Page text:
Of the making of study Bibles there is no end. Our appetite for these handy, one-volume reference libraries continues to produce all-in-one Bibles for every variety of Christian. Three recent entrants to the field display more substance than many.
The resurgent Reformation-minded wing of the evangelical movement may finally have a study Bible to call its own. Derived largely from the earlier New King James-based New Geneva Study Bible (NGSB, Thomas Nelson) and the NIV Spirit of the Reformation Study Bible (Zondervan), the Reformation Study Bible (RSB) combines solid, Reformed scholarship with the increasingly popular and "essentially literal" English Standard Version (ESV).
Included in this edition is a short theology course housed in nearly 100 brief theological essays on everything from "The Authority of Scripture" to more explicitly Reformed doctrines such as "Perseverance of the Saints," "Election and Reprobation," and "Definite Redemption." Most of these compact theological gems first appeared in the NGSB and in CT executive editor J. I. Packer's Concise Theology.
There are some disappointments, however. The RSB has no color maps. And the 70-page concordance feels skimpy. One also looks in vain for reprints and explanations of Reformation-era documents such as the Westminster Confession.
Still, the RSB will be a valuable study Bible for many Christians-Reformed and otherwise.
NIV FAITH IN
Just as the 2003 "BibleZine" Revolve was the first Bible to contain makeup advice, the Faith in Action Study Bible is likely the first Bible to include a sidebar summary of the Geneva Conventions. Of course, much of the Bible is devoted to the fair, just, decent, and even loving treatment of our fellow human beings—whether they be kin, resident aliens, or enemies.
In a one-page essay tucked between Isaiah 1:17 and 1:18, World Vision's Bryant Myers talks about the way Isaiah and other prophets move seamlessly between their critique of Israel's false worship and the nation's oppression of the poor, noting "at the end of the day, how we treat the poor is a measure of who we truly worship."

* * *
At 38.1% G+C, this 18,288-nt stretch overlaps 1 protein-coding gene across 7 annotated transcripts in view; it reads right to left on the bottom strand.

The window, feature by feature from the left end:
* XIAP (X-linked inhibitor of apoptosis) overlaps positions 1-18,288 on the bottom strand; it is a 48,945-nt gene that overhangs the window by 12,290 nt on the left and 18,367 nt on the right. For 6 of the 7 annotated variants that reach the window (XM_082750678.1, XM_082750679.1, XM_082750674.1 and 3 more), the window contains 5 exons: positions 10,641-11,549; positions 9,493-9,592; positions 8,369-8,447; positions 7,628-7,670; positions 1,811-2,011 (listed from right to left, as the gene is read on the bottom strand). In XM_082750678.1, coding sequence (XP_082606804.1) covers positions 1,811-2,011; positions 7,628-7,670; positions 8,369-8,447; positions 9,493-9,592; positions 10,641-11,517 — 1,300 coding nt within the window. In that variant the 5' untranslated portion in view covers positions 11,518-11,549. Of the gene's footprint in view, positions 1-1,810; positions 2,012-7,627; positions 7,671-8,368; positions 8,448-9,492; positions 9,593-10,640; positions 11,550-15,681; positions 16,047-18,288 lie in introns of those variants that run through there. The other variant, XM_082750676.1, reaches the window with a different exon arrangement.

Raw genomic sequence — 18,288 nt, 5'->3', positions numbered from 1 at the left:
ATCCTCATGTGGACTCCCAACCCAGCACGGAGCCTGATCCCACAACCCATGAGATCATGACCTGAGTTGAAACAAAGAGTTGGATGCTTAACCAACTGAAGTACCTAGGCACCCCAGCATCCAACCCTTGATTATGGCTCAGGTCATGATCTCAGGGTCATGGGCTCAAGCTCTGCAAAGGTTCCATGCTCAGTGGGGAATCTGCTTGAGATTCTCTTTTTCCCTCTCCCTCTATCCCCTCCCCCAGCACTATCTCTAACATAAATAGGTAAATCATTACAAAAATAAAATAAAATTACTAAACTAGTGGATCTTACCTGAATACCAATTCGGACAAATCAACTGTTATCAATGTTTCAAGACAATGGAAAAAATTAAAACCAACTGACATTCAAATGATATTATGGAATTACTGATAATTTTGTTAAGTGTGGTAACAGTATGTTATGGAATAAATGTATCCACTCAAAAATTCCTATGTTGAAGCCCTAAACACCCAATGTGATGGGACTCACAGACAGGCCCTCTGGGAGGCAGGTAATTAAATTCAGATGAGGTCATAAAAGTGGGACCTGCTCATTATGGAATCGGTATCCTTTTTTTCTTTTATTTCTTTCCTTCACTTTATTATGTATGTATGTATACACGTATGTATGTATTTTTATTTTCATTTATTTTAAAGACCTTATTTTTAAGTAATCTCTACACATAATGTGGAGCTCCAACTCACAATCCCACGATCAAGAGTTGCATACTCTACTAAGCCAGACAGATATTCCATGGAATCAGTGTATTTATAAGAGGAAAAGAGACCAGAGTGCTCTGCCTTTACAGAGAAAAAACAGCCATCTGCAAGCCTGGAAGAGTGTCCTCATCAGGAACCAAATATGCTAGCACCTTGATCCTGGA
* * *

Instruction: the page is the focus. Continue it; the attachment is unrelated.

Charts, sidebars, and study notes supplement helpful book introductions. Study notes are evenly divided between those marked with a scroll icon ("then") and those sporting a tiny laptop computer icon ("now"). They consistently tilt away from exegetical or theological questions toward application.
Short essays feature high-profile Good Samaritans such as Millard Fuller and Gary Haugen along with social-action theorists (such as Richard Mouw) and motivators (such as Tony Campolo). The editors even include an excerpt from the social-justice classic by CT's first editor, Carl F. H. Henry, The Uneasy Conscience of Modern Fundamentalism. This volume helps us better pray World Vision founder Bob Pierce's prayer, "Let my heart be broken by the things that break the heart of God."
The RenovarÉ Spiritual Formation Bible
Spearheaded by leaders of Renovaré—an interdenominational renewal movement—the Renovaré Spiritual Formation Bible (RSFB) seeks to form Christlike character in readers. This is no easy task, of course. That's why HarperSanFrancisco recruited Quaker Richard J. Foster, Presbyterian Eugene H. Peterson, United Church of Christ scholar Walter Brueggemann, and Southern Baptist Dallas Willard to put their heads and hearts together and wrap the Bible in rich devotional cloth.
Reading this New Revised Standard Version of the Bible and its packaging means hearing from other respected Christians as well, including author Virginia Stem Owens, who penned a rousing introduction to the Book of Revelation. "The Lamb's blood is irrevocably bound to beauty," she writes.
The RSFB also includes the Apocrypha (which Luther described as "not equal to the Holy Scriptures," but "profitable and good to read"); essays on what the editors call "with-God life" (a redundancy that emphasizes, rightly, "that the Bible is all about human life 'with God'"); and an index providing biblical references for each spiritual discipline.
Of course, any Bible—even the inspired text sans notes!—can assist in spiritual formation. But learning from mature Christians can help.
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CT recently discussed Bibles meant to be read quickly.
Other CT articles on Bibles include:
It's a Rap | A new hip-hop Biblezine tries to give God street cred. (Feb. 7, 2006)
Ten Things You Should Know About the New Girls' Biblezine | Agnieszka Tennant's reviews an edition of Biblezine. (September 16, 2003)
God's Own Dictionary | You won't believe the words that didn't exist until the first English translations of the Bible. (Feb. 5, 2003)
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